Organics Management In Western Canada

Two-part series on western Canada starts with an update on British Columbia and Manitoba — including a report on the first year of Metro Vancouver’s organics disposal ban. Part I

Marsha W. Johnston
BioCycle June 2016, Vol. 57, No. 5, p. 38
Harvest Power operates a high solids anaerobic digestion and composting facility, which processes organics from households, businesses and other generators in Metro Vancouver.

Harvest Power operates a high solids anaerobic digestion and composting facility, which processes organics from households, businesses and other generators in Metro Vancouver. Photo courtesy of Harvest Power

In Western Canada, from Vancouver, British Columbia to Winnipeg, Manitoba, new and expanded organics diversion initiatives are underway or under consideration. Some of the most ambitious projects are occurring in areas where population pressures and landfill tipping fees are above C$100/ton (US$79), such as Calgary, Alberta. But even the less dense province of Manitoba, where tipping fees in Winnipeg run about C$35/ton (US$28), a C$10/ton (US$7.90) fee was levied in 2009 on all waste coming to the landfill.

Part I of this article focuses on the provinces of British Columbia and Manitoba. Part II covers Alberta and Saskatchewan.

Metro uses ads animated by humanized food scrap characters for public education in its bus and transit shelters, as well as in its social media.

Metro uses ads animated by humanized food scrap characters for public education in its bus and transit shelters, as well as in its social media.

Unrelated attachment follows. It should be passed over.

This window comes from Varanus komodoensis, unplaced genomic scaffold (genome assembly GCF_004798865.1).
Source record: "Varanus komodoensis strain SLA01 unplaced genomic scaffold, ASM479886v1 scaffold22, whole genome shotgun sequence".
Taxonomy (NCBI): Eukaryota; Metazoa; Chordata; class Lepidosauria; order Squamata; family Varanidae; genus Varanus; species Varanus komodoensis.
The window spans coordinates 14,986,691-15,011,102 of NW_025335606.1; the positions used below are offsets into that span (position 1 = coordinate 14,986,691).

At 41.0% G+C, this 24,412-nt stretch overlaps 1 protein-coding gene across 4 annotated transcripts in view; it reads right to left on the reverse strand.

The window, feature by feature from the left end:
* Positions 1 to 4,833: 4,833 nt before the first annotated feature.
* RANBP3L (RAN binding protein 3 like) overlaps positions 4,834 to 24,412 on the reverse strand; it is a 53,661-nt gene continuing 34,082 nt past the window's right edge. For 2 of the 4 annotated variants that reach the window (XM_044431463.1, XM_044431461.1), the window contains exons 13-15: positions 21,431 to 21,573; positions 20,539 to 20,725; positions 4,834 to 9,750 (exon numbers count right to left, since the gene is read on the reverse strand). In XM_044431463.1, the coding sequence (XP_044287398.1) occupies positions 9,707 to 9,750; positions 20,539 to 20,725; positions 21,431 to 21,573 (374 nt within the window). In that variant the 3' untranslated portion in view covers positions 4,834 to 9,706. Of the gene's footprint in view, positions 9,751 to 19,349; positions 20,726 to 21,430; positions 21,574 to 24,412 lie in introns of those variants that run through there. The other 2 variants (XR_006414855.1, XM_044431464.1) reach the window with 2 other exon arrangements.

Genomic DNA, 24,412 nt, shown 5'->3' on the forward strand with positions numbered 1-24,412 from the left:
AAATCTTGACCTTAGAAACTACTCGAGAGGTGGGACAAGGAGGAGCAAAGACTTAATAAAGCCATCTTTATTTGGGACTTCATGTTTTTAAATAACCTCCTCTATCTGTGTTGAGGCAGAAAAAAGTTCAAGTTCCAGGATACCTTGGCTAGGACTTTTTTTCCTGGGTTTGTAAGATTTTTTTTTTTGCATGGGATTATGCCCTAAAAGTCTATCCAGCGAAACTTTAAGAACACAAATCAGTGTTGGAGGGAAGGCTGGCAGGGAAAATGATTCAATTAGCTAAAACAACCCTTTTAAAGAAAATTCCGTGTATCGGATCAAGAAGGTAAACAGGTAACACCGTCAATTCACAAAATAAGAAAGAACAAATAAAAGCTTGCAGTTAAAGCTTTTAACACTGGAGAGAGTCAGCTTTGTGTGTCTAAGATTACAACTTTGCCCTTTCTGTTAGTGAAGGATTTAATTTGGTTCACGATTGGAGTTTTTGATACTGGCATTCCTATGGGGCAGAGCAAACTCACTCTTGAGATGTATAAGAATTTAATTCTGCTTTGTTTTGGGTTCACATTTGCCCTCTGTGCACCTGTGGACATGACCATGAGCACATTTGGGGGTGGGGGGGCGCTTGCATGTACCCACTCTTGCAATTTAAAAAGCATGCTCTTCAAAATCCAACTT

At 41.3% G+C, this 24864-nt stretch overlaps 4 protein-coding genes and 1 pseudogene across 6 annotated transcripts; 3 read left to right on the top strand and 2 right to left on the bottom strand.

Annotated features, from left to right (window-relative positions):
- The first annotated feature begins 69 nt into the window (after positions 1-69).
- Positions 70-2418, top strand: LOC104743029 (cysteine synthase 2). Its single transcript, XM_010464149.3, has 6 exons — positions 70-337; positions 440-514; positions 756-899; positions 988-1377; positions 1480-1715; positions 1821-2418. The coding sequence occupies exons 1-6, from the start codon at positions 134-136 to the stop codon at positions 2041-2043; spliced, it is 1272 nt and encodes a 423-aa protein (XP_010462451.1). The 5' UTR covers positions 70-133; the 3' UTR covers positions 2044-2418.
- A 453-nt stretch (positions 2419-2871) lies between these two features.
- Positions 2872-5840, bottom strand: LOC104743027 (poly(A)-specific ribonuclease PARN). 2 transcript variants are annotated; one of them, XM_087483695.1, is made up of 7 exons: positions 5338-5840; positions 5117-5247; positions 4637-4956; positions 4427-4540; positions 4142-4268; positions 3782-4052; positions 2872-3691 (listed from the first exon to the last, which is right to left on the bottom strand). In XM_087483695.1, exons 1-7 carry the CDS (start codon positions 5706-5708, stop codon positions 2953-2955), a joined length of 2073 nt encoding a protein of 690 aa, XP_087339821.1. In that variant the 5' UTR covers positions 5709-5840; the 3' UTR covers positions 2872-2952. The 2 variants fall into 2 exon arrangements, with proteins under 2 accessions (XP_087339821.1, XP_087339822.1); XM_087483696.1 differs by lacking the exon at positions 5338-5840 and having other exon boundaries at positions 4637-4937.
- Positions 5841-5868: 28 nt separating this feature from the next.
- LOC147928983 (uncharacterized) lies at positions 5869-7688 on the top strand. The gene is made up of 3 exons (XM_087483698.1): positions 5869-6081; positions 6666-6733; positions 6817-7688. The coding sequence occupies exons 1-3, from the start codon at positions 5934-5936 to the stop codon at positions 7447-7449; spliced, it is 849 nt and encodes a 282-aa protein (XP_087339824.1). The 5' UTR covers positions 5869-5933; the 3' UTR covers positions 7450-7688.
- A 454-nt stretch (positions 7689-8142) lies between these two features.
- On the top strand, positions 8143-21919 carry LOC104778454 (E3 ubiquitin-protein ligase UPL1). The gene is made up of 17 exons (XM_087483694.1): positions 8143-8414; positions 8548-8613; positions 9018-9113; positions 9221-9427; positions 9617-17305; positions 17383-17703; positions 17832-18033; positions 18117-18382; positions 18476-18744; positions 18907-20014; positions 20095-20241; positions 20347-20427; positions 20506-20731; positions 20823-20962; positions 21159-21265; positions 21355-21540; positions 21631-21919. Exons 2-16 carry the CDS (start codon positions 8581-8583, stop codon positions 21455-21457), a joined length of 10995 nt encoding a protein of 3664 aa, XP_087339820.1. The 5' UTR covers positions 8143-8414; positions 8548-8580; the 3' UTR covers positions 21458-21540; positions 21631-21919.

Metro Vancouver, British Columbia

Canada’s third-largest metropolitan area, Metro Vancouver (Metro), manages approximately 1.3 million tons/year of waste from 21 municipalities, one Treaty First Nation, and one Electoral District. Total population served is about 2.5 million. Landfill tipping fees are over C$100/metric ton, which have been a driver for diverting food scraps from disposal.

Metro Vancouver began to consider an organics disposal ban as early as 2008, starting with consultation and public engagement from 2008-2010. That led to planning, surveys and continuing consultation in 2012-2013. In a composition study of the waste stream in 2013, Metro found that 36 percent was compostable organics, including food waste — a good indication that an organics recycling program was needed. “Large grocers and restaurants were already starting to voluntarily source separate organics,” notes Marian Kim, Metro’s lead senior engineer of solid waste services.

In the Integrated Solid Waste and Resource Management Plan developed during 2008-2010, Metro Vancouver had set a diversion goal of 70 percent by 2015, and an aspirational goal of 80 percent diversion by 2020. The agency knew that a key tool to achieve those higher rates would be materials disposal bans that apply surcharges to loads coming into transfer stations and other disposal facilities with amounts of banned material greater than allowed. It created bans on green waste, cardboard, paper, newsprint, and other recyclables.

An organics disposal ban targeting all food and packaged food waste was rolled out by Metro on January 1, 2015, taking a phased approach. The first six months of the ban (through June 30, 2015) were an educational period with no penalties. Financial enforcement began on July 1, 2015 with a 50 percent surcharge levied on the normal tipping fee for loads with over 25 percent organics in the waste (see box). “The surcharges are applied to the hauler, so the hauler has to identify who had the load, but they typically spread it over all [customers],” says Kim.